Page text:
I am sitting in the General Assembly hall, where the UN has conveniently provided wireless internet. The president of Georgia is speaking and no one is listening (sorry Georgia). Many of the politicians on the UN's trademark blue benches are wearing translation headphones, but in the small booths above the GA floor we have loudspeakers. In case you should miss a speech (or aren't paying attention) there are copies of all the speeches available in the press room. These vary from simple two-sided photocopies (most countries) to laminated folders and embossed paper (China, and a few African nations). The president of Nauru has been followed by the president of the Republic of Congo, and now the president of Mongolia is speaking (I'm typing slow). Still, no one is listening (sorry small or poor countries). But the hall is filling up a little, perhaps because Italy, Israel and France are speaking later. Personally, I am waiting for the kingdom of Denmark (small and rich country where I was born). India just took the stage, and the hall has gotten a little quieter. You can watch the whole thing on UN webcast if you think you're missing out. You'd think there was something more productive for world leaders to do when they were finally all gathered in the same place. When everyone says what's expected of them, it really isn't too exciting. And yes, mobile phones do go occasionally off in the audience (bad Chad). It would be much more fun, if they conducted this part of the Summit in quick panel discussions with four-five leaders at a time on subjects of regional or international interest - make the presidents sweat a little. This environment is way too sterile to produce anything useful or informative. Although I guess the symbolic value of it all shouldn't be discounted. PS: The president of Saint Kitts and Nevis is pretty good speaker. Next up: Cambodia.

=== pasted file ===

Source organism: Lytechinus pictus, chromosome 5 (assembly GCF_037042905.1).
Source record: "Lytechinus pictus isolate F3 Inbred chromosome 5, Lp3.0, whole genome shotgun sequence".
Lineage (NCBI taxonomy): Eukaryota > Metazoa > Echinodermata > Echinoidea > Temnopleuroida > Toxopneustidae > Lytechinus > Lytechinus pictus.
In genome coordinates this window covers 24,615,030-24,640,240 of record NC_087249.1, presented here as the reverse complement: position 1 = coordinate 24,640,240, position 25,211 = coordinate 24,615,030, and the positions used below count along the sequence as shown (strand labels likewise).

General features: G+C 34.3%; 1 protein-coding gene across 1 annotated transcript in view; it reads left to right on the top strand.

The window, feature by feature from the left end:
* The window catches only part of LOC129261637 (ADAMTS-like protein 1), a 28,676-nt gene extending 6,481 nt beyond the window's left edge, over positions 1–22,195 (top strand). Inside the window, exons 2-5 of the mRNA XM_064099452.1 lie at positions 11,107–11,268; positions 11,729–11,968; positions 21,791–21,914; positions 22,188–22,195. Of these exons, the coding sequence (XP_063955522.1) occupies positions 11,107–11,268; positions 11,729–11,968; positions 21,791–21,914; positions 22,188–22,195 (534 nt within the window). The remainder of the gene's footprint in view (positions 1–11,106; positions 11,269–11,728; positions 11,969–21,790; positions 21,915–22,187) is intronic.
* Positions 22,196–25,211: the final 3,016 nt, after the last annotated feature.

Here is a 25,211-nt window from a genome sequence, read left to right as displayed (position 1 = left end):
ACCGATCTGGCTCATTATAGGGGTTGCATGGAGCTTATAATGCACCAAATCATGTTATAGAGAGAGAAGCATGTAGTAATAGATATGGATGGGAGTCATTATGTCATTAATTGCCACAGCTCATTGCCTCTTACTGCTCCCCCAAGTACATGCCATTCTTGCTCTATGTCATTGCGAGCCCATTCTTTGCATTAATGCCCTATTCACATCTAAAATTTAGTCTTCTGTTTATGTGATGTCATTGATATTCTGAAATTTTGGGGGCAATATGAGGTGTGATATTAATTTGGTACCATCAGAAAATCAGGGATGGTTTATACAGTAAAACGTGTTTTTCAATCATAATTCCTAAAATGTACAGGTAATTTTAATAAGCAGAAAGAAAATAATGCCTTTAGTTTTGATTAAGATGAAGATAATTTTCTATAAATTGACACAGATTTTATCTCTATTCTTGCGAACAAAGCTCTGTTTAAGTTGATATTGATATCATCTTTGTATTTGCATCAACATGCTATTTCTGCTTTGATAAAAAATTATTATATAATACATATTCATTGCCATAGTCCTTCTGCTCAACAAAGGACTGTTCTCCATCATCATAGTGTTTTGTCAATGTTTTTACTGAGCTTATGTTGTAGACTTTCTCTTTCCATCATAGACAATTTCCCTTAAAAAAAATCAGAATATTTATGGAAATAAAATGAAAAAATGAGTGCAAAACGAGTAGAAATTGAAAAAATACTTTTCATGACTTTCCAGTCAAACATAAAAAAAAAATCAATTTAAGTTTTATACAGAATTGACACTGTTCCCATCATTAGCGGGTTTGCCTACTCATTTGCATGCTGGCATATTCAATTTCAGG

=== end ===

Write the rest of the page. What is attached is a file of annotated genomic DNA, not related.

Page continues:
Blogging the General Assembly
15 September 2005